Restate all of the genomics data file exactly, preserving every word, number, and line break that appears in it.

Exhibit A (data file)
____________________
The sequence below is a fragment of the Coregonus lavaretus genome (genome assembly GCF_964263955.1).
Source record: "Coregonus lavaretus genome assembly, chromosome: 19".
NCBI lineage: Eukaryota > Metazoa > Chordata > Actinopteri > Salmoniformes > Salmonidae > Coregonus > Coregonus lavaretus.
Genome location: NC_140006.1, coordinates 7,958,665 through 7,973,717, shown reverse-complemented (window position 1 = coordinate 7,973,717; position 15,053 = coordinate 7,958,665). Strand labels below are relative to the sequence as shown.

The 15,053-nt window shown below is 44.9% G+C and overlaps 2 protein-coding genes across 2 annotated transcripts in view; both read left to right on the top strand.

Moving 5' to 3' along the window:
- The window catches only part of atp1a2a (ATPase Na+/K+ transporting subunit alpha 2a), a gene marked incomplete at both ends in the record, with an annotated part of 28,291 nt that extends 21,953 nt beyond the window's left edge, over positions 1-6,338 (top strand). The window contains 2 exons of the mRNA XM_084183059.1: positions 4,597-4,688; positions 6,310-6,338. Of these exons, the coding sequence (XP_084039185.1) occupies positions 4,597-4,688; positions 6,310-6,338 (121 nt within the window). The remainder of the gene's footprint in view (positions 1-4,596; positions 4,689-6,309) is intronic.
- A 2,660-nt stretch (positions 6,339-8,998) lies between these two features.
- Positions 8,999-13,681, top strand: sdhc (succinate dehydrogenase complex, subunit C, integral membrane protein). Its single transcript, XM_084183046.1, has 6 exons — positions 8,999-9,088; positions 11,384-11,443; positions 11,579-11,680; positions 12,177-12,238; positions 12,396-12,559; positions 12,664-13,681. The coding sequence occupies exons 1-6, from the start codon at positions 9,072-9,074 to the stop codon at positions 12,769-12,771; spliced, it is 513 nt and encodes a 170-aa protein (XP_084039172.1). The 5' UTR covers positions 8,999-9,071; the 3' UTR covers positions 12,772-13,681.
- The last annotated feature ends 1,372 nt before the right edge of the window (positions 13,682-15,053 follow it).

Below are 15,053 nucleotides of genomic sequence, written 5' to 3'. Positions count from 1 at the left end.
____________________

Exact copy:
The sequence below is a fragment of the Coregonus lavaretus genome (genome assembly GCF_964263955.1).
Source record: "Coregonus lavaretus genome assembly, chromosome: 19".
NCBI lineage: Eukaryota > Metazoa > Chordata > Actinopteri > Salmoniformes > Salmonidae > Coregonus > Coregonus lavaretus.
Genome location: NC_140006.1, coordinates 7,958,665 through 7,973,717, shown reverse-complemented (window position 1 = coordinate 7,973,717; position 15,053 = coordinate 7,958,665). Strand labels below are relative to the sequence as shown.

The 15,053-nt window shown below is 44.9% G+C and overlaps 2 protein-coding genes across 2 annotated transcripts in view; both read left to right on the top strand.

Moving 5' to 3' along the window:
- The window catches only part of atp1a2a (ATPase Na+/K+ transporting subunit alpha 2a), a gene marked incomplete at both ends in the record, with an annotated part of 28,291 nt that extends 21,953 nt beyond the window's left edge, over positions 1-6,338 (top strand). The window contains 2 exons of the mRNA XM_084183059.1: positions 4,597-4,688; positions 6,310-6,338. Of these exons, the coding sequence (XP_084039185.1) occupies positions 4,597-4,688; positions 6,310-6,338 (121 nt within the window). The remainder of the gene's footprint in view (positions 1-4,596; positions 4,689-6,309) is intronic.
- A 2,660-nt stretch (positions 6,339-8,998) lies between these two features.
- Positions 8,999-13,681, top strand: sdhc (succinate dehydrogenase complex, subunit C, integral membrane protein). Its single transcript, XM_084183046.1, has 6 exons — positions 8,999-9,088; positions 11,384-11,443; positions 11,579-11,680; positions 12,177-12,238; positions 12,396-12,559; positions 12,664-13,681. The coding sequence occupies exons 1-6, from the start codon at positions 9,072-9,074 to the stop codon at positions 12,769-12,771; spliced, it is 513 nt and encodes a 170-aa protein (XP_084039172.1). The 5' UTR covers positions 8,999-9,071; the 3' UTR covers positions 12,772-13,681.
- The last annotated feature ends 1,372 nt before the right edge of the window (positions 13,682-15,053 follow it).

Below are 15,053 nucleotides of genomic sequence, written 5' to 3'. Positions count from 1 at the left end.